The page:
Changes made in glomerulitis and chronic glomerulopathy definitions and thresholds were based on two independent sets of 30 and 17 biopsies (periodic acid-Schiff [PAS] and silver methenamine stains), respectively. These cases, selected to represent the full range of g and cg scores (according to existing Banff criteria [[2, 3]]), were scanned and scored as virtual slides by 21 and 15 pathologists, respectively, who were blinded to clinical and serological data and C4d results. The pathologists had a wide range of experience and specialization. For the first slide circulation, pathologists scored each case according to eight individual sets of definitions and thresholds for the g score and six for the cg score. Only those definitions/thresholds for g (three totals) and cg (two totals) showing the highest kappa scores were used for the second slide circulation.

For glomerulitis, the best inter-observer agreement and correlation with C4d scores, gene expression profiles of endothelial activation and injury transcripts (ENDATs) [4], and DSA-selective gene transcript (DSAST) profiles [5] were seen with a definition that includes complete or partial occlusion of ≥1 glomerular capillary by leukocyte infiltration and endothelial cell enlargement (Figure 1). Determination of the numerical g score is still based on the percent of involved glomeruli as previously [2]: 1–25%, 26–50% and >50% for g1, g2 and g3, respectively. Scoring of glomerulitis based on these fractions of involved glomeruli using the aforementioned definition was superior to scoring based on numbers of leukocytes per glomerulus, even when CD68 staining was added, although the latter was included only in the second set of biopsies and further investigation may be warranted. Addition of CD68 staining did not improve inter-observer agreement when glomerulitis was scored using the definition that includes endothelial enlargement/capillary occlusion. Whether such agreement would be improved by addition of a threshold number of leukocytes/glomerulus to the current definition, as suggested by Batal et al [6], is an issue for future consideration.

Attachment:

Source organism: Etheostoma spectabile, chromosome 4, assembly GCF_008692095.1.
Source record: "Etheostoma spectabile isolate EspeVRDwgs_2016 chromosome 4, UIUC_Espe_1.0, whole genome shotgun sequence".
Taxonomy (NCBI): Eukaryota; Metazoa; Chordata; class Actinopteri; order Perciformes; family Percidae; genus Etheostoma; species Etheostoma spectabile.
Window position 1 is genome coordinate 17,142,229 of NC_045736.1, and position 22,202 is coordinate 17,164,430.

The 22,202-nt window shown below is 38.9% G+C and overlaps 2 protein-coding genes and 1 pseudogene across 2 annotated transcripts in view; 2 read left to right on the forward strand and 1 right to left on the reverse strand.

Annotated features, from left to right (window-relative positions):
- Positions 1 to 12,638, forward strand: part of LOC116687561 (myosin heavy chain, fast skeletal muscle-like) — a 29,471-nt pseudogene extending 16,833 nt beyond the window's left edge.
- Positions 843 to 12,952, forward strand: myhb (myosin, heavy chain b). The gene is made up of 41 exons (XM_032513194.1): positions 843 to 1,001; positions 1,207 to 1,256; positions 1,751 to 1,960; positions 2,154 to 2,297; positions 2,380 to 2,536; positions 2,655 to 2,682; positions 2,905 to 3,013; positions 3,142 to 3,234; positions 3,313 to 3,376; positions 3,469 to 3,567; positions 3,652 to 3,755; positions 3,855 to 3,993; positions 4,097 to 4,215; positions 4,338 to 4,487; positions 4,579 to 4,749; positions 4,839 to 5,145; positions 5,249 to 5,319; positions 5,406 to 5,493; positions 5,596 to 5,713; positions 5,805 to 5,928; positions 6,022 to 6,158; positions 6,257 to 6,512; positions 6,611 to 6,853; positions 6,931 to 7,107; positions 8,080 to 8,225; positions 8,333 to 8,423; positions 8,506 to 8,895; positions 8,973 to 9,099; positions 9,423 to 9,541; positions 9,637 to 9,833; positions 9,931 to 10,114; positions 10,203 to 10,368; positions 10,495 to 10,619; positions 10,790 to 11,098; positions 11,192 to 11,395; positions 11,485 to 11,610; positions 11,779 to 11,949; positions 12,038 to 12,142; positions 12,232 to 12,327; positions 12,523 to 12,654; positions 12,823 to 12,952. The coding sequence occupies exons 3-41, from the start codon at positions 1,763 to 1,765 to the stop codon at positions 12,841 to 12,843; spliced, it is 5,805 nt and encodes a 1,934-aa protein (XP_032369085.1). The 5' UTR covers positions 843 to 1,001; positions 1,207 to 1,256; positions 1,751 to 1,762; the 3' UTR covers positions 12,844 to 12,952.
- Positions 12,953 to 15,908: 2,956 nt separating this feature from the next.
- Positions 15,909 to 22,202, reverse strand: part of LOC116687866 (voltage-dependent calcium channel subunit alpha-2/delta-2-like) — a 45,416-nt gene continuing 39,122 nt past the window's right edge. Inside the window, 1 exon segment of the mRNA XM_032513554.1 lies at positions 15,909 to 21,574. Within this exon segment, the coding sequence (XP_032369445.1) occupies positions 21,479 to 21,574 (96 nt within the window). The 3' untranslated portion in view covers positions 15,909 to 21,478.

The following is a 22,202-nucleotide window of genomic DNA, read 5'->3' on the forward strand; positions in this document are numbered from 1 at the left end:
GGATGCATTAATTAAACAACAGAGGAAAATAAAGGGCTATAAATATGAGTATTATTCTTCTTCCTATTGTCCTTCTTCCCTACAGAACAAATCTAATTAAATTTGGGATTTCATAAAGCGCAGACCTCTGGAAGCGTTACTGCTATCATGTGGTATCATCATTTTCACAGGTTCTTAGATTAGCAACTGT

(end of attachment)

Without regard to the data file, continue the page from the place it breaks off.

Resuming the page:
Figure 1.

Two examples of glomeruli with segmental glomerulitis, defined as complete or partial occlusion of ≥1 glomerular capillary by leukocyte infiltration and endothelial cell enlargement (arrows). In addition to glomerulitis, the glomerulus in panel B shows transplant glomerulopathy (cg1b) with a small number of glomerular basement membrane double contours in the vicinity of the arrow, and peritubular capillaritis is also present. Periodic acid-Schiff stain, original magnification ×400 (both panels).

For the cg score, inter-observer agreement was best with scoring based on the fraction of involved glomeruli and a low threshold of glomerular basement membrane (GBM) double contour(s) in ≥1 capillary loops in a single glomerulus, as opposed to the current threshold of ≥10% of capillary loops in the most severely involved glomerulus [2, 3]. Furthermore, better correlations with anti-class II DSA and ENDATs were seen with the lower threshold.

Inter-observer agreement was fair to moderate for the g score (kappa = 0.31 in the second slide circulation) and somewhat better for the cg score (0.47).

Scoring of cg in these trials was based entirely on light microscopy. However, Wavamunno et al [7] demonstrated that endothelial and GBM lesions detectable within the first 3 months posttransplantation by electron microscopy (EM) are highly correlated with later development of overt transplant glomerulopathy (TG; GBM double contours by light microscopy). Subsequent studies [8-10] and new data presented at the conference by Brian Nankivell have confirmed and extended these findings, demonstrating that endothelial swelling, subendothelial electron-lucent widening and early GBM duplication by EM are highly correlated with DSA. The meeting attendees overwhelmingly favored incorporation of EM findings into the definition of cg as follows:

  • cg0 – no GBM double contours by light microscopy or EM
  • cg1a – no GBM double contours by light microscopy but GBM double contours (incomplete or circumferential) in at least three glomerular capillaries by EM with associated endothelial swelling and/or subendothelial electron-lucent widening
  • cg1b – one or more glomerular capillaries with GBM double contours in ≥1 nonsclerotic glomerulus by light microscopy; EM confirmation is recommended if EM is available.

Lesions meeting criteria for cg1a are included in the revised criteria for chronic, active ABMR (Table 2).

Table 2. Revised (Banff 2013) classification of antibody-mediated rejection (ABMR) in renal allografts